California State Parks Get Reprieve from Closing
California State Parks officials — who had planned to tell the public this week which state parks were going to be closed this year due to budget cuts — admitted Tuesday (Sept. 15) that the job of determining which parks to shutter is more complicated than they thought it would be.
As a result, they indefinitely delayed naming the 100 parks to be closed. They also said they did not know when the closures will occur, according to the San Francisco Chronicle.
“We are involved in a process we didn’t understand was as complicated as it is,” said Roy Stearns, spokesman for the park system.
One big problem, officials said, is that they don’t know exactly how they’re going to keep the public out of closed state parks and beaches. Officials fear a free-for-all among squatters and ruffians for dibs on thousands of acres of unpatrolled parkland.
Hard to fence in
“That’s the difficulty and also the worry as we try to come up with a list of closures,” said Stearns. “It’s pretty impossible to close (many of the beaches and parks) or put a fence around them. People are probably going to go there. We hope they are careful and don’t put themselves at risk.”
Stearns said local sheriff’s deputies will primarily be responsible for patrolling the closed parks, but many state beaches and remote wildland areas will be impossible to supervise adequately.
“We hope there is a kind of statewide neighborhood watch where people make a call if there is something that shouldn’t be there,” Stearns said. “Ninety-nine-point-nine percent of our visitors are very watchful of these places and are as disappointed as we are that they are closing. I would suspect people will be eager to be watchful and report unscrupulous activities.”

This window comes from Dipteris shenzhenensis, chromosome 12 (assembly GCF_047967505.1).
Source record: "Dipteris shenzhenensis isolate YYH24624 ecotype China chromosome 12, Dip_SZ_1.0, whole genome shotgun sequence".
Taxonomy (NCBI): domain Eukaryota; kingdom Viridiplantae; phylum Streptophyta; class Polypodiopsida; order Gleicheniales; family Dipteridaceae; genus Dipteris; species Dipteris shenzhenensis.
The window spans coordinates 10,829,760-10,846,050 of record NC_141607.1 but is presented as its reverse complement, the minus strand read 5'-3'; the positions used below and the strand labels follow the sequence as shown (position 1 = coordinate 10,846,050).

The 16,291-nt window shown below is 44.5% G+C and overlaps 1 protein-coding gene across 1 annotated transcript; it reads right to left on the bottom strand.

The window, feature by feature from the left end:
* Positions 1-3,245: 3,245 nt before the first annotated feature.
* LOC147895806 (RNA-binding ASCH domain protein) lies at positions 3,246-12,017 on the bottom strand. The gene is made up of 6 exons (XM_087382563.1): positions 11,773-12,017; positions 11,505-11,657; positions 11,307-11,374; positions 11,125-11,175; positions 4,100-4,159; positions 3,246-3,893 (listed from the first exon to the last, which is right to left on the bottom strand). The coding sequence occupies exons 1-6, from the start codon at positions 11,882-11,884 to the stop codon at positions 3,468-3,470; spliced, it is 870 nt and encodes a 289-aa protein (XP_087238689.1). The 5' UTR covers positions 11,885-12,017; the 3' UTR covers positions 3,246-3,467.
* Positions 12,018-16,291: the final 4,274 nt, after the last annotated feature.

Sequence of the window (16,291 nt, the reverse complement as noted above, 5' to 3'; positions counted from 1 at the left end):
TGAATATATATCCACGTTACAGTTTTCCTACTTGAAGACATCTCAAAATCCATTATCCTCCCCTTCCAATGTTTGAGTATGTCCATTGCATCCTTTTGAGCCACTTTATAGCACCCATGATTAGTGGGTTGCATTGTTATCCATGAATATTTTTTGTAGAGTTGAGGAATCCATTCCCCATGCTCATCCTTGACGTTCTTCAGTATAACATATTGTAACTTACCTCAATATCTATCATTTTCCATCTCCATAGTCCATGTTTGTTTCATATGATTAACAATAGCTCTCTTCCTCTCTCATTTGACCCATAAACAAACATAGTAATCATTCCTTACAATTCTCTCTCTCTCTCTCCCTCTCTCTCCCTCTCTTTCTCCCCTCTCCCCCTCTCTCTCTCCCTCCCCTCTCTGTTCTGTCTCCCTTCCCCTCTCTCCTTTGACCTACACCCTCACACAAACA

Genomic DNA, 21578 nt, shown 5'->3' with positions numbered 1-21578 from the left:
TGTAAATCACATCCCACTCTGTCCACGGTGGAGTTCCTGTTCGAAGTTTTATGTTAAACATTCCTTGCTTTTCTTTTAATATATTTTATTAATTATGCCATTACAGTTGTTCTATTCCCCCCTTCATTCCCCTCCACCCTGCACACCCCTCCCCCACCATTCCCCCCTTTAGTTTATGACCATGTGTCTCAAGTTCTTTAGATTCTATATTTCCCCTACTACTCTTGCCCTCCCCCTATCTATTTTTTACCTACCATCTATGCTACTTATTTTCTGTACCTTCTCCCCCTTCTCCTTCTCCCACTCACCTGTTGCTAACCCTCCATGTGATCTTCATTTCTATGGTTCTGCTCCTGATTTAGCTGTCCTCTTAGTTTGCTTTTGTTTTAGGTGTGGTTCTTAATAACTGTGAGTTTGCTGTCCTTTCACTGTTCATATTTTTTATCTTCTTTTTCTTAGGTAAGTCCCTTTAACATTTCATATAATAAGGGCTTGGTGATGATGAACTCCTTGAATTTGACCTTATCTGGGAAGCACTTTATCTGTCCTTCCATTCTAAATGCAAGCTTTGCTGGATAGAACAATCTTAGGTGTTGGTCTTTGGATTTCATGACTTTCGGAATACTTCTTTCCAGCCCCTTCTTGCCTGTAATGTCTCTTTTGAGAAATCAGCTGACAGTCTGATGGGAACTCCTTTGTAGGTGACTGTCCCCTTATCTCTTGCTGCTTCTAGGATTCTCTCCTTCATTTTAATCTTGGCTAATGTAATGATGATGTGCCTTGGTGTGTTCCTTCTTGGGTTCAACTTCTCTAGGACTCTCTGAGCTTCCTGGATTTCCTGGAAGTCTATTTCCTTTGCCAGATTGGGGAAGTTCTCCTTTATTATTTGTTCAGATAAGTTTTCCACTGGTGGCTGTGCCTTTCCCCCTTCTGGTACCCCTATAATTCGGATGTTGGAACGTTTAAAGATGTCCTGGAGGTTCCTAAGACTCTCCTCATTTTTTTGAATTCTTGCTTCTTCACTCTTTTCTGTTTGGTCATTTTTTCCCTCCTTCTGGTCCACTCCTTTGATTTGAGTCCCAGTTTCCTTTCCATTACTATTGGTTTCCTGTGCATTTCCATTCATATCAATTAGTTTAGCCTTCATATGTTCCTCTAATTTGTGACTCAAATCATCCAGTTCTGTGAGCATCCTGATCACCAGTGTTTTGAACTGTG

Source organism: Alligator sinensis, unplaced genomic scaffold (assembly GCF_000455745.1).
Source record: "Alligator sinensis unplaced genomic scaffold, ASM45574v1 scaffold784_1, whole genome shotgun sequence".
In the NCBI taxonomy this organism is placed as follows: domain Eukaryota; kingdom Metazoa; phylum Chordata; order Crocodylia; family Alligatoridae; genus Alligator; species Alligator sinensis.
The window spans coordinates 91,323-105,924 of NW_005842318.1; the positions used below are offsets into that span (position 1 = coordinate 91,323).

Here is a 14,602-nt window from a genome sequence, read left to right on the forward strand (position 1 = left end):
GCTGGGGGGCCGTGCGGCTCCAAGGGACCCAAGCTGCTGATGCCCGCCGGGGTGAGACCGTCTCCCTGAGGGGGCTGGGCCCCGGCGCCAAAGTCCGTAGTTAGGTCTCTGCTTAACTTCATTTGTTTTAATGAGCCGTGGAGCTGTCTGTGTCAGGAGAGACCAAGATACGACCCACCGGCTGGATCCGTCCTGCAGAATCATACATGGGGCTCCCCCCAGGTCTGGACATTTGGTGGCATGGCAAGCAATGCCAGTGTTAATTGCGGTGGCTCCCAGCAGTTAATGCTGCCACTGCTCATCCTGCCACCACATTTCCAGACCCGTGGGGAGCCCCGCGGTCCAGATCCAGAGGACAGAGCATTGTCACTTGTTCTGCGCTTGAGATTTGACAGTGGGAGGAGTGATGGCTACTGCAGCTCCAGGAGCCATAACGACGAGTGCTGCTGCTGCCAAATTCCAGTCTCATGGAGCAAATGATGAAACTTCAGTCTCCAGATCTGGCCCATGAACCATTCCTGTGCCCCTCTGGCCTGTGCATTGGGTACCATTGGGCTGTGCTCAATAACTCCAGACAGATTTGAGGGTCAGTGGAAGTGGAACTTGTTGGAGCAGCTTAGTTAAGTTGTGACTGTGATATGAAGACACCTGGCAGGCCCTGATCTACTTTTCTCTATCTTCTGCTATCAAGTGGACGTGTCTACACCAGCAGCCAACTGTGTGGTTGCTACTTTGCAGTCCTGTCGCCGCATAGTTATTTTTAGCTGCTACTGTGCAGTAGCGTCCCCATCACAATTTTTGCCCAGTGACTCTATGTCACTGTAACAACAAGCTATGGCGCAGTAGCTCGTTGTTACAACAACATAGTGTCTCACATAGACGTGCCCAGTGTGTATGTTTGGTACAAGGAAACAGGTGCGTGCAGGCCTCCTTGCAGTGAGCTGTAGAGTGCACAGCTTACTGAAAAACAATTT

2010 ballot measure
Stearns said the final list, when it is released, will be a working document that may change if funding changes or if there are new ideas to keep parks open.
One idea is to put a $15 vehicle license fee on the ballot in November 2010. The initiative, being considered by a coalition of environmental groups, would raise about $400 million a year and eliminate entrance fees for motorists at all state parks.
The California Conservation Action Fund, which lists the California State Parks Foundation, the Nature Conservancy and the National Audubon Society as contributors, will decide this fall whether to spend some of the nearly $1 million in the committee’s coffers to get the issue on the ballot.
“We want off this roller coaster ride, and we are looking for a tool that will be viable and will provide a long-term funding source for the state parks,” said Elizabeth Goldstein, executive director of the parks foundation, which is leading the effort.
But a ballot initiative is not a sure thing. Legislation for such vehicle fees failed in 2008 and 2009 after Republican lawmakers opposed new taxes. Despite initial support in polls, it is unclear whether cash-strapped voters would agree to another Department of Motor Vehicle fee.
The agreement to close as many as 100 of the parks was part of a deal signed in July by Gov. Arnold Schwarzenegger to erase a $24 billion budget gap this fiscal year. The deficit-elimination plan means virtually every state department will lose personnel and see funding slashed, but the state park hit list is weighted with a huge amount of public anxiety and outrage. It will be the first time in the 108-year history of the park system that a park has been closed to balance the budget.
California’s 279 state parks, which cover 1.5 million acres, were already operating on little more than a shoestring budget, having absorbed years of cost cutting and staff reductions. As it is, the state parks have $1.2 billion in deferred maintenance on the books. Now, many of these under-maintained parks are facing outright abandonment.
Which parks will be closed remains a mystery. Park officials had said that parks that don’t make money, cannot be operated with minimal staffing and are not self-sustaining through fees are in jeopardy. Stearns said the project now is to determine which parks can be patrolled by personnel from nearby parks or by part-time workers.
“The last thing we want to do is close parks if there are alternatives out there, so if someone shows up the day after we release the list with an idea, then it would behoove us to listen,” Stearns said. “The goal would be to have this run its course in two years or less when hopefully the economy improves, state revenues improve and we can put our state parks back together.”